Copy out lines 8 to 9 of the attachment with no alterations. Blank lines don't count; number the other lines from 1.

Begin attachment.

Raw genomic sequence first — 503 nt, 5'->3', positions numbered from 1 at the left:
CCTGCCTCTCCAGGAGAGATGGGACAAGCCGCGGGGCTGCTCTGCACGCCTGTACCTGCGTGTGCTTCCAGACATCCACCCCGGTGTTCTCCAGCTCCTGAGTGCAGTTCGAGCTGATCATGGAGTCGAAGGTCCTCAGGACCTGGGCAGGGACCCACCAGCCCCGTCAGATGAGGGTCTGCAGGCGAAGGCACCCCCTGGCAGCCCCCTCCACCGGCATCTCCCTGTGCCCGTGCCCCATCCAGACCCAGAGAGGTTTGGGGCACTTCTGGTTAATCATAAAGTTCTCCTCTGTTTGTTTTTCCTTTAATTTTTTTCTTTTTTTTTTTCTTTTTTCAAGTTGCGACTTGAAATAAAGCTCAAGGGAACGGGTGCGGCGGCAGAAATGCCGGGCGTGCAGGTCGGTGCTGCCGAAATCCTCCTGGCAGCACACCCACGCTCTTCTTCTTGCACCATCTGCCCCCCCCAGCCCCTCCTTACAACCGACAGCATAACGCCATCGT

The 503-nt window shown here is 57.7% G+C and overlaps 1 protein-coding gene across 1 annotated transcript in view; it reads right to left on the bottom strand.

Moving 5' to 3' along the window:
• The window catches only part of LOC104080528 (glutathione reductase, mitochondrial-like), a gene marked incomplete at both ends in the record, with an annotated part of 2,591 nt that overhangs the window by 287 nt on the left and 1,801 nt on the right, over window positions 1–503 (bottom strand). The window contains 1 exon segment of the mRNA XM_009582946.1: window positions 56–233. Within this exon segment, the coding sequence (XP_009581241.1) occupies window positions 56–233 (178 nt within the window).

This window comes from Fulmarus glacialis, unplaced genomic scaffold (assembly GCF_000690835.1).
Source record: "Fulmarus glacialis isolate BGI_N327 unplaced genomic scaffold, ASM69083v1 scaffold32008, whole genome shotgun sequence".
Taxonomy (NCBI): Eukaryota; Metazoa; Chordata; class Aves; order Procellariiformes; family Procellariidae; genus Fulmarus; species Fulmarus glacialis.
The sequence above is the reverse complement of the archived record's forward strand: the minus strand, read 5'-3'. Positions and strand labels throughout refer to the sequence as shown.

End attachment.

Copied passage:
Taxonomy (NCBI): Eukaryota; Metazoa; Chordata; class Aves; order Procellariiformes; family Procellariidae; genus Fulmarus; species Fulmarus glacialis.
The sequence above is the reverse complement of the archived record's forward strand: the minus strand, read 5'-3'. Positions and strand labels throughout refer to the sequence as shown.